Amaranthaceae - amaranth family
Species that grow without cultivation on Mount Desert Island

compiled by the
Champlain Project - P. O. Box 55 - Bass Harbor, Maine  04653
info@vfthomas.com

(updated 12 September 2018)


Amaranthaceae - amaranth family
   petals: 0

Mount Desert Island is home to 13 species in 5 genera that grow without cultivation. If you already know which species you have or are interested in learning about, click on the appropriate species link below. Otherwise, to determine which genus that the plant in question falls into, refer to the table immediately below the species list.

   Amaranthus (2 species)
      Amaranthus hybridus - green amaranth (uncommon1 [see note 1 at bottom of page])
      Amaranthus retroflexus - red-rooted amaranth (common)
   Atriplex (5 species)
      Atriplex acadiensis - maritime orache (uncommon)
      Atriplex glabriuscula - bracted orache (uncommon)
      Atriplex patula - spreading orache (rare)
      Atriplex prostrata - hastate-leaved orache (occasional)
      Atriplex subspicata - saline orache (uncommon)
   Chenopodium (2 species)
      Chenopodium album - white goosefoot (common)
      Chenopodium glaucum - oak-leaved goosefoot (rare)
   Salicornia (1 species)
      Salicornia depressa - common glasswort (occasional)
   Suaeda (3 species)
      Suaeda calceoliformis - American sea-blite (rare)
      Suaeda linearis - annual sea-blite (uncommon)
      Suaeda maritima - herbaceous sea-blite (common)




leaf arrangement leaf morphology petiole base stem roughness
Amaranthus alternate expanded blade with distinct petiole petiole base clasps stem may or may not be rough
Atriplex alternate and/or opposite expanded blade with distinct petiole petiole base narrow, does not clasp stem may or may not be rough
Chenopodium alternate expanded blade with distinct petiole petiole base narrow, does not clasp stem not rough
Salicornia opposite scale-like, no petiole n/a (no petiole) not rough
Suaeda alternate linear, no petiole n/a (no petiole) not rough


Amaranthus (amaranth)
   Etymology: The name of this genus comes from the Greek (second declension neuter) noun amaranton (αμαραντον) for “never-fading flower”, referring to the “dry, unwithering bracts”3. The Latin noun amarantus is masculine (second declension), hence the (nominative singular) masculine specific epithets, which are here adjectives.

bract length apex of sepals of carpellate flowers curvature of upper portion of sepals of carpellate flowers
Amaranthus hybridus 3–4 mm (sub)acute not outwardly curved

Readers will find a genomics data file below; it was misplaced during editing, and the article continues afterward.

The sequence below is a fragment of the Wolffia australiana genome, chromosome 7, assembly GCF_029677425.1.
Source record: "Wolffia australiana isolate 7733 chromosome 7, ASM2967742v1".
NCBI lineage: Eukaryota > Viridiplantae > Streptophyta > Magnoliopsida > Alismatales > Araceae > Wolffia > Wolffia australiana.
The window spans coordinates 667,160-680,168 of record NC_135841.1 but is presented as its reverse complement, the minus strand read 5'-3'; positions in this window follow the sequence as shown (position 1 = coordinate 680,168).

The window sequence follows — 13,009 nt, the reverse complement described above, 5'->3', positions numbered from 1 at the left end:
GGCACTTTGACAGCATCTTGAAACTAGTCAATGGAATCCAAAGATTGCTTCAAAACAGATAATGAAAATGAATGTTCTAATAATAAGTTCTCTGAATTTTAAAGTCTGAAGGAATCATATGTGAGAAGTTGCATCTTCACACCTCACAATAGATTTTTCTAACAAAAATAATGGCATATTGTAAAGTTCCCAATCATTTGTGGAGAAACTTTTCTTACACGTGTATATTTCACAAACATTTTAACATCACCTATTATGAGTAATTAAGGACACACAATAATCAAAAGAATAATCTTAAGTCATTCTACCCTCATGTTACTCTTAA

Amaranthus retroflexus 4–8 mm obtuse to emarginate outwardly curved

Amaranthus hybridus (green amaranth) has been reported in Maine from Hancock and Waldo Counties and from York, Cumberland, and Oxford Counties. It has been reported from scattered counties in New Hampshire and Vermont, and from most counties of Massachusetts, Rhode Island, and Connecticut.

Amaranthus retroflexus (red-rooted amaranth) has been reported from all counties in Maine and almost all in New England. The early season shoots, later leaves, and finally seeds are “important and nutrient-dense foods”4.


Atriplex (orache)

extent of leafy bracts in inflorescence shape of brown fruits abundance of black fruits habitat
Atriplex acadiensis only at base more or less round common salt marshes, sea beaches
Atriplex glabriuscula nearly to tip {?} rare or absent salt marshes, sea beaches
Atriplex patula only at base more or less round common roadsides, waste areas
Atriplex prostrata only at base more or less round common salt marshes, sea beaches
Atriplex subspicata only at base elliptic (wider than long) common salt marshes, sea beaches

Atriplex acadiensis (maritime orache) - [information to be added]

Atriplex glabriuscula (bracted orache) - [information to be added]

Atriplex patula (spreading orache) - rare on Mount Desert Island

Atriplex prostrata (hastate-leaved orache) - [information to be added]

Atriplex subspicata (saline orache) - [information to be added]


Chenopodium (goosefoot)
[information to be added]

sepal number habit
Chenopodium album consistently 5 erect
Chenopodium glaucum mostly 3 prostrate to erect, usually branched from the base

Chenopodium album (white goosefoot) - common on Mount Desert Island

Chenopodium glaucum (oak-leaved goosefoot) - rare on Mount Desert Island


Salicornia (glasswort)
   Etymology: Salicornia is derived from two Latin words: sal, salis, salt (from its saline habitat); and cornu, cornus, horn (from the horn-like appearance of its branches)2.

Salicornia depressa (common glasswort) - [information to be added]
   
(click on an image to enlarge)


Suaeda (sea-blite)
[information to be added]

habit relative size of sepals at maturity anther length seed width
Suaeda calceoliformis erect to decumbent unequal 0.3–0.4 mm 0.8–1.7 mm
Suaeda linearis erect equal approximately 0.2 mm 1.0–1.8 mm
Suaeda maritima prostrate to erect equal [?] 1.0–2.2 mm

Suaeda calceoliformis (American sea-blite) - rare on Mount Desert Island

Suaeda linearis (annual sea-blite) - [information to be added]

Suaeda maritima (herbaceous sea-blite) - [information to be added]

(click on image to enlarge)


Notes:
   1Frequency designations are from the book The Plants of Acadia National Park (ISBN 978-0-89101-120-0) by Glen H. Mittelhauser, Linda L. Gregory, Sally C. Rooney, and Jill E. Weber, published in 2010 by the University of Maine Press.
   2Britton, Nathaniel Lord, and Addison Brown. 1896, volume I, page 582. An Illustrated Flora of the Northern United States, Canada and the British Possessions. New York: Charles Scribner’s Sons.
   3Britton, Nathaniel Lord, and Addison Brown. 1896, volume I, page 587. An Illustrated Flora of the Northern United States, Canada and the British Possessions. New York: Charles Scribner’s Sons.
   4Haines, Arthur. 2015. Ancestral Plants, volume 2.